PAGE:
In Iqbal’s view, “the ultimate spiritual basis of all life, as conceived by Islam, is eternal” and that a “society based on such a conception of reality must reconcile, in its life, the categories of permanence and change”.
(The author is a regular contributor to this newspaper and can be reached at: moinqazi123@gmail.com)


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Opinion

A prayer for our times

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By Rajeev Bhargava

As all of us ordinary citizens recovered from the carnage in Pulwama, and wondered how the government would respond to this latest instance of cross-border terrorism, one television channel showed us poignant images of grieving relatives of the fallen soldiers. While a few, driven by moral hatred for the perpetrators, were understandably crying for revenge, others, even at this moment of utmost suffering, spoke of the futility of retaliation. “It would only bring similar suffering to fellow humans,” said one widow from the rural hinterland. Hers was a cry for peace, not for vengeful violence. “War can only be the last resort, after everything else has failed,” she wisely counselled.

Yes, war is sometimes necessary, especially in self-defence. But one doesn’t have to be an unconditional pacifist to acknowledge the misfortunes it begets or to decry war mongering. Nor is readiness to go to war the only indicator of patriotism. True, patriots must be prepared to die in defence of their ‘patria’, their mother or fatherland. But one is not any less a patriot if one strives for everyone in his country living peacefully, happily, flourishing, leading life to its fullness. Fighting the daily challenges faced by their countrymen, seeking to improve their lot, always loving them and their habitat, and expressing this love in word or deed as the occasion demands is the everyday vocation of a patriot.

 

 A country at war is different. War is disruptive, and because it is lethal and involves human sacrifice, a patriot must eschew any bravado about it. This is particularly expected from contemporary leaders, patriots who never themselves go to war; quite unlike the past where the ruler who declared war was expected to always lead from the front on the battlefield. After all, it is our Army officers and jawans who die, not the ones who call for and support war. Our rulers move about with elaborate security to protect their own lives. If they don’t allow others to play with their lives, they must ensure that no one plays with the life of their countrymen, most of all our soldiers. Decisions on war must then be taken responsibly, without haste, not for spectacular effect or as tactical ploys in a game.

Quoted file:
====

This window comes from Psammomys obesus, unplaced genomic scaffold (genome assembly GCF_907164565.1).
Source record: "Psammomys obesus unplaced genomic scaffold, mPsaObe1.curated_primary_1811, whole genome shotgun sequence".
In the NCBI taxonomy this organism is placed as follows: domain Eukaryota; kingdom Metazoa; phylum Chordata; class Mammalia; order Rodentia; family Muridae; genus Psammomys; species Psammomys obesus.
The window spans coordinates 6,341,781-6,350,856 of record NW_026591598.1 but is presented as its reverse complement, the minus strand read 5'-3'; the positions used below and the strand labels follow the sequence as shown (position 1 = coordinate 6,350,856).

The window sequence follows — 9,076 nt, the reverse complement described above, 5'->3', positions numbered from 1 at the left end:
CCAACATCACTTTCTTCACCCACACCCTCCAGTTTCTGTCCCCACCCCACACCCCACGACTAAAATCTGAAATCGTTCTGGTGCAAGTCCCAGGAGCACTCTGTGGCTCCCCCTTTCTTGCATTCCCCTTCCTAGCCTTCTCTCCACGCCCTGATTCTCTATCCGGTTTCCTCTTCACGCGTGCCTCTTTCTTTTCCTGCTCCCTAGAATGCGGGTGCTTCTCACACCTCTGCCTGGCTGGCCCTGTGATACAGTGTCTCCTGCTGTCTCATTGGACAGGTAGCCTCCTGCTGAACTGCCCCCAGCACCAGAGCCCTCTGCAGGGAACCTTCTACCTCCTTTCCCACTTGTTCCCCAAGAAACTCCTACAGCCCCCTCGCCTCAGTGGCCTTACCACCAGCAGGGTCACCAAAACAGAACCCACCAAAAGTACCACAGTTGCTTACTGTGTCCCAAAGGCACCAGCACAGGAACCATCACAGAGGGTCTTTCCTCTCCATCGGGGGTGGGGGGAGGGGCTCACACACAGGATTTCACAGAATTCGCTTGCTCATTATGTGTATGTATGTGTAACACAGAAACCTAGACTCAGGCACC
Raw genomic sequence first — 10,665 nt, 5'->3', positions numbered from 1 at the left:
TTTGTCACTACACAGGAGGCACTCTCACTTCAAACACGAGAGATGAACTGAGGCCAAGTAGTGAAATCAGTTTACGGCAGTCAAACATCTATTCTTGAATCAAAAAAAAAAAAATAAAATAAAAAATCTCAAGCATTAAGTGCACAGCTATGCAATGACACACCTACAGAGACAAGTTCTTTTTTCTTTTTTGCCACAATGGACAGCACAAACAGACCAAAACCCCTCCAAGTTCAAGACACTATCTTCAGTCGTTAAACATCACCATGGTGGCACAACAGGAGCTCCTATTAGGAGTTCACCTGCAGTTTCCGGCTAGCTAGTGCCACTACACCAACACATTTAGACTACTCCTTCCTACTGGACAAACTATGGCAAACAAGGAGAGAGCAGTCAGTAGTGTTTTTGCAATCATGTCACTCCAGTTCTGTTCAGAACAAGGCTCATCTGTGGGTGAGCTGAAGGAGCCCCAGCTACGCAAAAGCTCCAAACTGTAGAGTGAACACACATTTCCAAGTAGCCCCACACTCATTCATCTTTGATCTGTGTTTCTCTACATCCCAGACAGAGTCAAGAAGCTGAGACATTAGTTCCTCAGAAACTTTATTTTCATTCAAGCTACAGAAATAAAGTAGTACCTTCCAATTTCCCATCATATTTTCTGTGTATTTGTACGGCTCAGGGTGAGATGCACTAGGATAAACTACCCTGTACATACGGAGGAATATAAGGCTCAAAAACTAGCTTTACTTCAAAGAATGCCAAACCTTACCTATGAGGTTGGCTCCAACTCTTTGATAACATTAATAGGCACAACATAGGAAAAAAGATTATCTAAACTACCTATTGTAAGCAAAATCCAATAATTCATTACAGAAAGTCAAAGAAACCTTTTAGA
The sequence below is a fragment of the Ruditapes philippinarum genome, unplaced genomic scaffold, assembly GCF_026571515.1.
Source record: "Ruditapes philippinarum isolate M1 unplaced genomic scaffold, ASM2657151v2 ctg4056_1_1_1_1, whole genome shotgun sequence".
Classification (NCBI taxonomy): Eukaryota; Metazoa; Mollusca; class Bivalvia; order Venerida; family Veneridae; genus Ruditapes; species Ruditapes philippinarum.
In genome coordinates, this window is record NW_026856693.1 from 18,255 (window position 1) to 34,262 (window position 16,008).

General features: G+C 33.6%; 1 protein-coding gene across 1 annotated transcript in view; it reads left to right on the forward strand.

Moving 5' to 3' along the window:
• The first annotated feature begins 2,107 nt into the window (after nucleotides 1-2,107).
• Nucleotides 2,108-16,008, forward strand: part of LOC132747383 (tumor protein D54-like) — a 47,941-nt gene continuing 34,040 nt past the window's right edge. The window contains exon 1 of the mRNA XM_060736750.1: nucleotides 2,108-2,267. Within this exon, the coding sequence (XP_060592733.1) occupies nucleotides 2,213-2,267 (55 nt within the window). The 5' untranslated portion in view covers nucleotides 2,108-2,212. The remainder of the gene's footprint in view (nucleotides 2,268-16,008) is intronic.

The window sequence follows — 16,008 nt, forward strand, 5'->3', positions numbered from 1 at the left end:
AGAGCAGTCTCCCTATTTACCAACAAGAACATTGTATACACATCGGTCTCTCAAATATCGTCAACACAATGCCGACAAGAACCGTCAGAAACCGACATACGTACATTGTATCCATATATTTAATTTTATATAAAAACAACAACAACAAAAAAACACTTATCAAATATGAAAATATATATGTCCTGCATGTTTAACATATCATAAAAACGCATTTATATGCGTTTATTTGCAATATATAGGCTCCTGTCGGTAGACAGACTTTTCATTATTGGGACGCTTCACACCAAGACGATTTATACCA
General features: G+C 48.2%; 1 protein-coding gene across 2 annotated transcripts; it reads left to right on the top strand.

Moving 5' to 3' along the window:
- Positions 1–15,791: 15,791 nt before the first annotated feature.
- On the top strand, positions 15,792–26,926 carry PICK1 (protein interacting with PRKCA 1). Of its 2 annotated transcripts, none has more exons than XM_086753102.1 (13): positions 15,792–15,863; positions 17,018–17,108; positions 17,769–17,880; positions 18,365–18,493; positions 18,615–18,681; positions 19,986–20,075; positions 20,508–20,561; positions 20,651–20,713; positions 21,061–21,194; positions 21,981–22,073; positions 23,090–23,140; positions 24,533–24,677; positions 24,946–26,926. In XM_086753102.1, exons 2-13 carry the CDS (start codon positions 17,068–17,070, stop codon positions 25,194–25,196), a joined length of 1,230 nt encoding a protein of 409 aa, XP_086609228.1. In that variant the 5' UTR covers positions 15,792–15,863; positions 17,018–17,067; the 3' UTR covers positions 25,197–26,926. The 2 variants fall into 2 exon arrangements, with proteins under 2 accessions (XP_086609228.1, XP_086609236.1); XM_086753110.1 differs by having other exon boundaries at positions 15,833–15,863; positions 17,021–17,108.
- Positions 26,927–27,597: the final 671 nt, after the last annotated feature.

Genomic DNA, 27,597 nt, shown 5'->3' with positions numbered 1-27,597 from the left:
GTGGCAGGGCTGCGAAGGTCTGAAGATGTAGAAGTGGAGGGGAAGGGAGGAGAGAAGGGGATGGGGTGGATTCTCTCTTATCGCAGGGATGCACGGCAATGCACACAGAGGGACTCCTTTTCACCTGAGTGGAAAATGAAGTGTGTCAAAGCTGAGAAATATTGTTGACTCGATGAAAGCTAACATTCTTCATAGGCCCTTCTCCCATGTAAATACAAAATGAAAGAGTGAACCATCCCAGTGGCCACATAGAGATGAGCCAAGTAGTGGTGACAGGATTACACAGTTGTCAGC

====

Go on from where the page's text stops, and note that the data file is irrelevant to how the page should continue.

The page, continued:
The inner workings of the human mind are mysterious, however. For it is not these thoughts that crossed my mind when I saw those moving images on television. This reasoning is retrospective; thoughts that have occurred to me now, post-facto. At that time, a strange melange of emotions — feelings of grief, despair, shame, nostalgia — curdled up and then suddenly, from nowhere, the lyrics of an immortal song by Sahir Ludhianvi, set to tune by Jaidev and sung melodiously by Lata Mangeshkar in the 1961 Dev Anand classic Hum Dono, came unbidden to mind: “Maangon ka sindoor na chhutey, maa behenon ki aas naa tootey (may no one be widowed; may no mother or sister lose hope of their loved one returning).”